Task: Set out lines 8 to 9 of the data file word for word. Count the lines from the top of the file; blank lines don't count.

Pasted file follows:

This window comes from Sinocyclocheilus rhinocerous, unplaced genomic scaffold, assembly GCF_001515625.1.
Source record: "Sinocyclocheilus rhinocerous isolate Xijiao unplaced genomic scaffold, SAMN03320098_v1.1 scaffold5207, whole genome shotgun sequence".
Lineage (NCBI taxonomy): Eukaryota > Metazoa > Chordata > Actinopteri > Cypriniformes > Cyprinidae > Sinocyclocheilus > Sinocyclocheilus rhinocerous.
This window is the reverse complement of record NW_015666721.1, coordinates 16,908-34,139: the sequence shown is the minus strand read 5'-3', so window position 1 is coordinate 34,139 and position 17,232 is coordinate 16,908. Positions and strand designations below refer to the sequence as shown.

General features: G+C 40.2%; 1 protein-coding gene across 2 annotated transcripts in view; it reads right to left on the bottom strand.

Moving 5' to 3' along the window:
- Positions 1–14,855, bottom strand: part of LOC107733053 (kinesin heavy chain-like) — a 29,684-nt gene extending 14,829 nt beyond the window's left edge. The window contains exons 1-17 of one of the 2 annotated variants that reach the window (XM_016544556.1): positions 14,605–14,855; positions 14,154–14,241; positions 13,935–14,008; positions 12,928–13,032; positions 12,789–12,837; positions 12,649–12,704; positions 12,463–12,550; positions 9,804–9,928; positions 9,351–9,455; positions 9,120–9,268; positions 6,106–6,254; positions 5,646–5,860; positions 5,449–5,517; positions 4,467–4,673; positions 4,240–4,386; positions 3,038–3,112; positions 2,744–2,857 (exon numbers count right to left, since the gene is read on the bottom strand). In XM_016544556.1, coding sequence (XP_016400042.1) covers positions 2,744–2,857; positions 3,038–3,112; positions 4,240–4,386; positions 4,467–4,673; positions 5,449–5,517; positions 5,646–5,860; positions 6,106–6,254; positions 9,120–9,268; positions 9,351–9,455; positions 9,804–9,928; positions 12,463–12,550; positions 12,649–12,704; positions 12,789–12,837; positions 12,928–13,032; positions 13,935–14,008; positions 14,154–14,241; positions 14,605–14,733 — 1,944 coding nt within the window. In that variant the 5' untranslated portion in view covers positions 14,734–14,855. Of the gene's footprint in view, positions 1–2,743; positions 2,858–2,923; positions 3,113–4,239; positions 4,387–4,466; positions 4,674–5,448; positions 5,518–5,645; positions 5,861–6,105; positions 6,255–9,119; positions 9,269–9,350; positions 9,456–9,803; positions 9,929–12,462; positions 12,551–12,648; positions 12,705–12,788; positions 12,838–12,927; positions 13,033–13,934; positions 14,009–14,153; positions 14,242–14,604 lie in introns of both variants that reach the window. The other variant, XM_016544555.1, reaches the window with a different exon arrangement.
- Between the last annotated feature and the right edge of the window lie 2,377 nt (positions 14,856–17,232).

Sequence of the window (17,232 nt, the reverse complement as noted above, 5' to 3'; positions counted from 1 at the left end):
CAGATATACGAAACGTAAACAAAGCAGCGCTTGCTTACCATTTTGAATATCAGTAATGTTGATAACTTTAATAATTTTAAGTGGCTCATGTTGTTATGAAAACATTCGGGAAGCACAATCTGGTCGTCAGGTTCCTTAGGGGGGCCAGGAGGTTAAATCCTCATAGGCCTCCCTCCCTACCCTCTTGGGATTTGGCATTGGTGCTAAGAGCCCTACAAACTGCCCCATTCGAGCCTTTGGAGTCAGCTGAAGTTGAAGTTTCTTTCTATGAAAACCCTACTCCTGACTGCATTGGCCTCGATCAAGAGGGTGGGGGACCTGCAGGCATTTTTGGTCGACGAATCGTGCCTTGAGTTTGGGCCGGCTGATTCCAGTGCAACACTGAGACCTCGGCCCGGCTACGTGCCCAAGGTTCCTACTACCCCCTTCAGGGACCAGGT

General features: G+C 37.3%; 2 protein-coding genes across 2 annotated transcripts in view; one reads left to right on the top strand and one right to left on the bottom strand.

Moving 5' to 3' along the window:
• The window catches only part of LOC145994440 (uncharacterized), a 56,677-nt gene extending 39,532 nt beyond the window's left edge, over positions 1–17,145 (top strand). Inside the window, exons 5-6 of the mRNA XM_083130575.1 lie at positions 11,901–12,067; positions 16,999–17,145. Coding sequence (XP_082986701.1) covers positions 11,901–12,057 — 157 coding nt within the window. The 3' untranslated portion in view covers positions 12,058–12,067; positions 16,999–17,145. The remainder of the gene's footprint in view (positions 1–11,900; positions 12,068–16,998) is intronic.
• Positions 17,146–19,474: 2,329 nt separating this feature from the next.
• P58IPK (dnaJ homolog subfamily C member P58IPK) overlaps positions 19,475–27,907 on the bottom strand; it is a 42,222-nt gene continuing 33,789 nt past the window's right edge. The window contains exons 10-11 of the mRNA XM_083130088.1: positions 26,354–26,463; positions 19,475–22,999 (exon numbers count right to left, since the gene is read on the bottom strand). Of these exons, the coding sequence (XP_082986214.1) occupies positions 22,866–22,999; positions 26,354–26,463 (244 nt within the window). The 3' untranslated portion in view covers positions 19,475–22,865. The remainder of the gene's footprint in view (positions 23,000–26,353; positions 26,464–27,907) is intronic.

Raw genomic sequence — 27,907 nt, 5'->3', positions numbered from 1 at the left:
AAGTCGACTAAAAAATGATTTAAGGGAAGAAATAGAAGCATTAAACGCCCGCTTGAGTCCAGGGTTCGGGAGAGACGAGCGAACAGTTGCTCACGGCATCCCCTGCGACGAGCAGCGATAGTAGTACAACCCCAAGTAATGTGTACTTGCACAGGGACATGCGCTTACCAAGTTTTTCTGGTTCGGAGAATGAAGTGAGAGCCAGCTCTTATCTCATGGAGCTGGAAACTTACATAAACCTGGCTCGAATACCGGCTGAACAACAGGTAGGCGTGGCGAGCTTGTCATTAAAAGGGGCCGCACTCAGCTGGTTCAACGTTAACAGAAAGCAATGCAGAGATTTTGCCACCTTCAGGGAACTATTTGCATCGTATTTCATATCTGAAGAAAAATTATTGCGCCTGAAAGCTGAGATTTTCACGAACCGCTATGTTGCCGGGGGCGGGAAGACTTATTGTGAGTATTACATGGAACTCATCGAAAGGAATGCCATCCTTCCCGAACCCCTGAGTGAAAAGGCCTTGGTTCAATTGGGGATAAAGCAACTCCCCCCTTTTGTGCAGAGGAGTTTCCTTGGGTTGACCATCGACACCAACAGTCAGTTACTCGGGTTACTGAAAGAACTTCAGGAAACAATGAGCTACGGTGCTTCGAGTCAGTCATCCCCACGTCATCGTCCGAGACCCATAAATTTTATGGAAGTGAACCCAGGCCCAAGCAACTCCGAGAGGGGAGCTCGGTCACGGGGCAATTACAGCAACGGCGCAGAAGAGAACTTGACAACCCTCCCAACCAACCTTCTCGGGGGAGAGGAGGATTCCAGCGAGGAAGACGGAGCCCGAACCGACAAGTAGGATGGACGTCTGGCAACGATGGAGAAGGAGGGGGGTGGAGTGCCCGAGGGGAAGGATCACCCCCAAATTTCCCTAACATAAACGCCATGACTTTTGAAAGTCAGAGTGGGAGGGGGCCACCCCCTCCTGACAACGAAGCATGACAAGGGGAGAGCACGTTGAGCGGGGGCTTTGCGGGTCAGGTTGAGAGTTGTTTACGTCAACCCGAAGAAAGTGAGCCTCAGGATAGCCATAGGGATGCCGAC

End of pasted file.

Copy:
- Between the last annotated feature and the right edge of the window lie 2,377 nt (positions 14,856–17,232).

Sequence of the window (17,232 nt, the reverse complement as noted above, 5' to 3'; positions counted from 1 at the left end):